President Donald Trump is once again making headlines for blatantly racist remarks — and Republicans are, again, shying away from taking a real stand against them.
“Why are we having all these people from shithole countries come here?” Trump said in a meeting on immigration Thursday, according to the Washington Post. “Why do we need more Haitians? Take them out.”
The angry comments — which the White House is not denying, and which both Republicans and Democrats present at the meeting appeared to confirm — spurred outrage from Democrats, commentators and the international community. Rep. Maxine Waters called for Trump’s impeachment on Friday.
But members of his party? They issued bland, toothless statements saying the alleged remarks were “disappointing” — if they even commented on them at all.
“This behavior is unacceptable from the leader of our nation,” Rep. Mia Love (R-Utah), a Haitian-American congresswoman, tweeted Thursday evening.
But the fact is, Republicans have proven time and again that Trump’s racism is not “unacceptable,” as Love put it. On the contrary, the GOP has shown itself to be completely willing to accept Trump — bigotry and all.
“At this point, I’m honestly not sure what it would take for most Republicans to stop supporting a president that is dividing America and harming our country,” Rep. Ted Lieu (D-Calif.) told Mic in a statement Friday. “Trump has disgraced the Presidency in a way that may soon be irreversible. Anyone tip-toeing around that fact should be ashamed of themselves.”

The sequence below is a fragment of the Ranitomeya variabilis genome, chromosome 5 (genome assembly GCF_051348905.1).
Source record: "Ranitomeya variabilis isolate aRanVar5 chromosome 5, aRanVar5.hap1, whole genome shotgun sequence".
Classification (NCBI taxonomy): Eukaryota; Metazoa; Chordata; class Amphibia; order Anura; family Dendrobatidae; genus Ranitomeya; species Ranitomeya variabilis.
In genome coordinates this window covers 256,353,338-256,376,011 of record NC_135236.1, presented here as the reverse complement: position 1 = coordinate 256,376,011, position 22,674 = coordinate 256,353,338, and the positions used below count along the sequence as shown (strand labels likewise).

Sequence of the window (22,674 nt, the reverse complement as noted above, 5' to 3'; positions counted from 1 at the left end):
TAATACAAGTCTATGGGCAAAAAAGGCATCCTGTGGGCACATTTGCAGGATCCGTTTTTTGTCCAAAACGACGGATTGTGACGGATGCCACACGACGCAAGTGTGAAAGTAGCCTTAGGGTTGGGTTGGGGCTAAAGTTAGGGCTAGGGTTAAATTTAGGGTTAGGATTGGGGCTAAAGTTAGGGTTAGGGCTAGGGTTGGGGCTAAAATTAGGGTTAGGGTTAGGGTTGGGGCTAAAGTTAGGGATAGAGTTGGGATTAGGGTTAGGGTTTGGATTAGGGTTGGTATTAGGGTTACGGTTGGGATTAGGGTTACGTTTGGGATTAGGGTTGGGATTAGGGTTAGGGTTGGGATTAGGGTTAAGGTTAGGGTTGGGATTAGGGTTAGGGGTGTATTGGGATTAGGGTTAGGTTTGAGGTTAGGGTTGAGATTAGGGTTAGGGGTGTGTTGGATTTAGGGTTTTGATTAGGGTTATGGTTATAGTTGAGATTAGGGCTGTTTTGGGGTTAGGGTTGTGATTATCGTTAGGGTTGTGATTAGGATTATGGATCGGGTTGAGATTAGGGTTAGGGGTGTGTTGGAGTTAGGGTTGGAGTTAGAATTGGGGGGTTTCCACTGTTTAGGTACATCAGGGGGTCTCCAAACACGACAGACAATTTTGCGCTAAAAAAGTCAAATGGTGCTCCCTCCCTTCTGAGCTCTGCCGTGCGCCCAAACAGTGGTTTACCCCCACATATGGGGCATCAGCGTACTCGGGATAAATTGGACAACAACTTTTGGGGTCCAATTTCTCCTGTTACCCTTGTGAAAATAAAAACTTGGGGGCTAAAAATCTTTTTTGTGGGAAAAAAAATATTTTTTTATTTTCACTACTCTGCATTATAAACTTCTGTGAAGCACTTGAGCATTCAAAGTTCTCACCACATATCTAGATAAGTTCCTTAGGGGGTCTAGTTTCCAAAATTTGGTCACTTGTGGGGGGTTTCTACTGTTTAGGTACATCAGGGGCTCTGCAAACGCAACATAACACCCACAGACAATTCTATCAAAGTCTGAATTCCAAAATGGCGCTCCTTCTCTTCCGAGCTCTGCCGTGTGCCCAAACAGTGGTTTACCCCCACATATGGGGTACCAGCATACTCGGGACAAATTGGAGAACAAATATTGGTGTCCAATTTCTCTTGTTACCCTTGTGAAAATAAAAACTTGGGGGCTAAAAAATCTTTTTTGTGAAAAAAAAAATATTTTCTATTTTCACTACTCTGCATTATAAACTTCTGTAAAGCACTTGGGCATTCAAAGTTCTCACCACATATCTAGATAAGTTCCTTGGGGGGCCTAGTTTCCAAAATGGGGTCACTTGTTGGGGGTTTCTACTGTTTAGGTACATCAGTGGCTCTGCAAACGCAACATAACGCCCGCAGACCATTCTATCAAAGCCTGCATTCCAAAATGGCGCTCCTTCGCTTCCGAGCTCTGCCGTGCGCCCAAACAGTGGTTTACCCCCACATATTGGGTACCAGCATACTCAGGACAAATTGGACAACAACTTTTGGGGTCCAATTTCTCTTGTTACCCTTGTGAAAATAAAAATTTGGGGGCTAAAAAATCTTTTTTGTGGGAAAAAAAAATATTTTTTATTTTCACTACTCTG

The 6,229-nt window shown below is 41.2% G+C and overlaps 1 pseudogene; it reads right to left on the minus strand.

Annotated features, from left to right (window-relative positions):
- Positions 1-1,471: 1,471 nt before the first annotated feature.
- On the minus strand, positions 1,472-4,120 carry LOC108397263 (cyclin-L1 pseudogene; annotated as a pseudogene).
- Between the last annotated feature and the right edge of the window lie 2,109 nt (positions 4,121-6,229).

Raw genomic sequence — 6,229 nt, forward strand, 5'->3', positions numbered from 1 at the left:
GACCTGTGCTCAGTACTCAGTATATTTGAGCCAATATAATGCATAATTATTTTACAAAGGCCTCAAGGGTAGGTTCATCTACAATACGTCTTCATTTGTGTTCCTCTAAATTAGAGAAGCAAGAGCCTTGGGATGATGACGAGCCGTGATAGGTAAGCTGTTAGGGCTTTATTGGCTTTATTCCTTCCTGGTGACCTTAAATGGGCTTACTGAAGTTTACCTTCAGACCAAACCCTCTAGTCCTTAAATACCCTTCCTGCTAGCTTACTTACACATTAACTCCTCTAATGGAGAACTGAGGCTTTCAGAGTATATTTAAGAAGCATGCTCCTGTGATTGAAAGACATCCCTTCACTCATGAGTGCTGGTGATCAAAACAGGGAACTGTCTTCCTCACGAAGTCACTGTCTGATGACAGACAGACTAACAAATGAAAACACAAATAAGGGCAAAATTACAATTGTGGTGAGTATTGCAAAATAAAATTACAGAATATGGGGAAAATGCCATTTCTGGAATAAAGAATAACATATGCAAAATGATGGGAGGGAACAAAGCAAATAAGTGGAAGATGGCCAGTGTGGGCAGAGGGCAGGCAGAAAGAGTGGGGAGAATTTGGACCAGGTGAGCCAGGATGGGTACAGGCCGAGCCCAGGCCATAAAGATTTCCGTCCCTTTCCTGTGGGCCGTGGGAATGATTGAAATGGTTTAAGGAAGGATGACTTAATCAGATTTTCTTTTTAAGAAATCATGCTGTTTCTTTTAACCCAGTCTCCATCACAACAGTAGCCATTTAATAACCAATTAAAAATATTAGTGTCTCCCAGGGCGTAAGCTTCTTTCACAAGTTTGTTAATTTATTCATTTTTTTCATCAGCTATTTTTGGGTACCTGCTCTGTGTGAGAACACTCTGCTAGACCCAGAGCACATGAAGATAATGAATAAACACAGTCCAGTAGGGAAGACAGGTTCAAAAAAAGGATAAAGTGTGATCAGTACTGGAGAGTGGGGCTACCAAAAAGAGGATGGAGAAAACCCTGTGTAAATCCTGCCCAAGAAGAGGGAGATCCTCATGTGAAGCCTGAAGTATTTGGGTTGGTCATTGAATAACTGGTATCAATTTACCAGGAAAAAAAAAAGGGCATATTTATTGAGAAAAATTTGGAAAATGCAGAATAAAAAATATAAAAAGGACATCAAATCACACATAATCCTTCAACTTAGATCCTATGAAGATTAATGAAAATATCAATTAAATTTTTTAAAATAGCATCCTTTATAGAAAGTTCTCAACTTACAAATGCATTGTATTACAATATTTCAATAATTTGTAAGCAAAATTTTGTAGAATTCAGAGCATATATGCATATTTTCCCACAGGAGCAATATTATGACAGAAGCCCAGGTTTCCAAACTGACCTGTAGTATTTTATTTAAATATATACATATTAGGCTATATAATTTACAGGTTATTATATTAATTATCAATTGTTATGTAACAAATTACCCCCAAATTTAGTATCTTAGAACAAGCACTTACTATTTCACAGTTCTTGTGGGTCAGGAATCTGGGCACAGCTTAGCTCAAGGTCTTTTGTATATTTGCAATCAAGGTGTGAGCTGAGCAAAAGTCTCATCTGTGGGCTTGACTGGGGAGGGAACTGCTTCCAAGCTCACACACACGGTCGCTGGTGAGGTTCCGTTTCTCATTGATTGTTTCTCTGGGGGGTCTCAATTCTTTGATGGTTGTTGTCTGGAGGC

Trump comments set off familiar cycle
This is obviously not the first time Trump has made statements that were bigoted or otherwise beyond the pale. Trump, after all, made his name in contemporary politics by promulgating the racist conspiracy theory that the nation’s first black president was lying about his birth certificate, kicked off his campaign by calling Mexican immigrants drug dealers and rapists and routinely attacks black athletes and public figures on Twitter.
Republicans have, on numerous occasions, called him out for such remarks.
For instance, Rep. Paul Ryan (R-Wisc.) hit Trump in 2016 for his attacks on Judge Gonzalo Curiel over his Mexican heritage, describing the candidate’s actions as “the textbook definition of a racist comment.”
But such condemnations have long rang false, as Ryan and others in the GOP fail to back up their statements of disapproval. In August, after Trump defended some of the neo-Nazis and white supremacists who rioted in Charlottesville, Virginia, as “very fine people,” Ryan said that the president had “messed up” in his response to the rally that left a 32-year-old woman dead.
“I think he needed to do better,” Ryan said at a town hall. “It was not only morally ambiguous. It was equivocating. And that was wrong.”
Less than two months later, though, the House speaker said he believes that the president’s “heart is in the right place” when it comes to race. Ryan closed out 2017 by effusively praising Trump for his “exquisite presidential leadership” following the Republicans’ hard-fought win on tax reform.
When asked about Trump’s latest comments on Friday, Ryan shied away from condemnation, merely stating that what the president said was “very unfortunate” and “unhelpful.”
But the sheer volume of beyond the pale statements by this president have demonstrated that such reactions have little influence on him. This is either because he can’t stop himself, or because the establishment finger-wagging is an ineffective counterweight to the cheers he gets from his members of his base, like Rep. Steve King (R-Iowa) and right-wing commentator Ann Coulter, who backed Trump’s “shithole countries” remark.